One of the greatest health challenges in our lives is the phenomenon of burnout. It occurs when there is enough negative stress that persists over time. As many of us know, stress is an integral part of being human. It can be positive (an upcoming wedding or birth of a child) or negative (job loss or physical injury). At its core, stress is any physical, mental, or emotional factor, external or internal, that causes bodily or mental tension. Chronic workplace stress is an epidemic in the United States and the world. According to the American Institute of Stress, 80 percent of American workers say they feel stress on the job, and half say they need help with managing stress.
Burnout, as defined by the World Health Organization, is a syndrome resulting from chronic workplace stress that has not been successfully managed. It is characterized by three dimensions:
- feelings of energy depletion or exhaustion
- increased mental distance from one’s job, or feelings of negativism or cynicism related to one’s job
- reduced professional efficacy.
This definition refers to job burnout, but the reality is that we can experience burnout in any facet of our lives if there is enough chronic negative stress. It can be personal stress, relational stress, or societal stress. Furthermore, someone who is a caregiver under chronic negative stressful conditions can experience caregiver burnout.
When we think of burnout, we think of the emotional and mental components. However, research has shown there are many physical health issues that increase due to burnout: immune system dysfunction, heart disease, and cancer, for example.
What has only recently been discovered is the connection between burnout and atrial fibrillation (AFib). AFib is the most common heart rhythm disorder worldwide, affecting more than 33 million people across the globe. In the US, AFib is responsible for approximately 130,000 deaths and 750,000 hospitalizations every year. Most importantly, AFib is one of the most common causes of stroke, and in many cases, can be silent yet deadly. People can suffer from chest pain, palpitations, shortness of breath, or dizziness. Not infrequently, the only symptom of AFib may be fatigue, and there are many things in life that can cause that – including burnout. The conventional risk factors for AFib include, but are not limited to, age over 65, diabetes, obesity, sleep apnea, thyroid disease, and alcohol intake.
However, in a recent study published in the European Journal of Preventative Cardiology, Dr. Parveen Garg and colleagues from the University of Southern California-Keck School of Medicine found a striking connection between AFib and burnout. The researchers followed almost 12,000 men and women who did not have a diagnosis of AFib over a 25-year period. Study subjects were evaluated for psychosocial measures of anger, exhaustion, social support, and antidepressant use. Those results were compared to the number of people who developed AFib over the same time period. No association was found between levels of anger, social support, or antidepressant use. However, people who scored highest in vital exhaustion were more likely to develop AFib. Vital exhaustion was a term used by the World Health Organization to describe what is now called burnout.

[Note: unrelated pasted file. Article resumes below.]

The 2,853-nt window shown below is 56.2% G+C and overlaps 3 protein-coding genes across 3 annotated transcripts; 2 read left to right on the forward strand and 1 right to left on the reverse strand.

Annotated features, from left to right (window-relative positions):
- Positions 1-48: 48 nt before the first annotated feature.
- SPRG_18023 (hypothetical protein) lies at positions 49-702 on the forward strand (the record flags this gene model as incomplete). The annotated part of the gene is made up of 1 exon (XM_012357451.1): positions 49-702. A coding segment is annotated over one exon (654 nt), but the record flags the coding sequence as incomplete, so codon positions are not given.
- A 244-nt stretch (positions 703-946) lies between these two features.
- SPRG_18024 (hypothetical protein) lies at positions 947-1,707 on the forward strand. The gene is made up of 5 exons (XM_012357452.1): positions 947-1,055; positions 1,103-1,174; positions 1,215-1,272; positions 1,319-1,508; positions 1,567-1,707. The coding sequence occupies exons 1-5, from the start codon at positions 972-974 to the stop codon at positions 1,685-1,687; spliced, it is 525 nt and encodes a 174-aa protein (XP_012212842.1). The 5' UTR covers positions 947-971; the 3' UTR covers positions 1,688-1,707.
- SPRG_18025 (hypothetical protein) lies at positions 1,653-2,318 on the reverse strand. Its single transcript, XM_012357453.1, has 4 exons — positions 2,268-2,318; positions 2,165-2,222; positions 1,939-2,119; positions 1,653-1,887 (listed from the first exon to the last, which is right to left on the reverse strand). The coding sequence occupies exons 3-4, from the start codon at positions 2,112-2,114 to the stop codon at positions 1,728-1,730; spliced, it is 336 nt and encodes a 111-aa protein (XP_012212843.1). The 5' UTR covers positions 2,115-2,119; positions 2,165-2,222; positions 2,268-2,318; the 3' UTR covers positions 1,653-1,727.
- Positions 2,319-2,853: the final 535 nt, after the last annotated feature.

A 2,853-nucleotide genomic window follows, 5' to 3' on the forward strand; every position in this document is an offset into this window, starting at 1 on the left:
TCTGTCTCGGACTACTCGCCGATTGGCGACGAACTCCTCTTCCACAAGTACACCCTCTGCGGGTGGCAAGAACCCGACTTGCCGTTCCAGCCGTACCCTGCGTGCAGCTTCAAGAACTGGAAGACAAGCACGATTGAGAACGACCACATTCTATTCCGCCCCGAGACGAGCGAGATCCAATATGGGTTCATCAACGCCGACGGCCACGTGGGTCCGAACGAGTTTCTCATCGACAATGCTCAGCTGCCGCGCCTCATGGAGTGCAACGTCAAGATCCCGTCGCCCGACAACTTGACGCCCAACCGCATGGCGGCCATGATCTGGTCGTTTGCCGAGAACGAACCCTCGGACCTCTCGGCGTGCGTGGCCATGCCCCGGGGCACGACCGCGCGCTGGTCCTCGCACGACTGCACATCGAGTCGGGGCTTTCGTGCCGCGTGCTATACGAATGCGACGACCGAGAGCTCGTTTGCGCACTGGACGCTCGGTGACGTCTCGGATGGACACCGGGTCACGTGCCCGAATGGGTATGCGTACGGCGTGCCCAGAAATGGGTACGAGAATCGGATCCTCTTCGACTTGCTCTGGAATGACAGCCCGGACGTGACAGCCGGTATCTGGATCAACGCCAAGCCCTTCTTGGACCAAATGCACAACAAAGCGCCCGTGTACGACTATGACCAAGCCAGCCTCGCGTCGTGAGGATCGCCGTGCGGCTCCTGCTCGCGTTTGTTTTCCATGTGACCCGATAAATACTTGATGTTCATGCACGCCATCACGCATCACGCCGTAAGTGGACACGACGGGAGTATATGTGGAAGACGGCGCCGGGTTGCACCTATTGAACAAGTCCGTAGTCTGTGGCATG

This study raises significant concern about whether burnout, which is pervasive all over the world, can be a risk factor for developing AFib. In other words, people who may not have any other risk factors for AFib could potentially develop it as a result of experiencing burnout.
What can be done? Setting boundaries and balance with our work and personal lives is a key part of preventing burnout. However, there are many instances where people have limited ability to control those boundaries based on their job requirements. Equally important to setting boundaries is developing greater resilience in the face of chronic stress. Resilience is the ability to quickly recover from or adjust to a stressful event or circumstance. The Mayo Clinic has useful information on burnout and strategies to prevent and manage it.
Aseem Desai is a cardiac electrophysiologist and author of Restart Your Heart.
Image credit: Shutterstock.com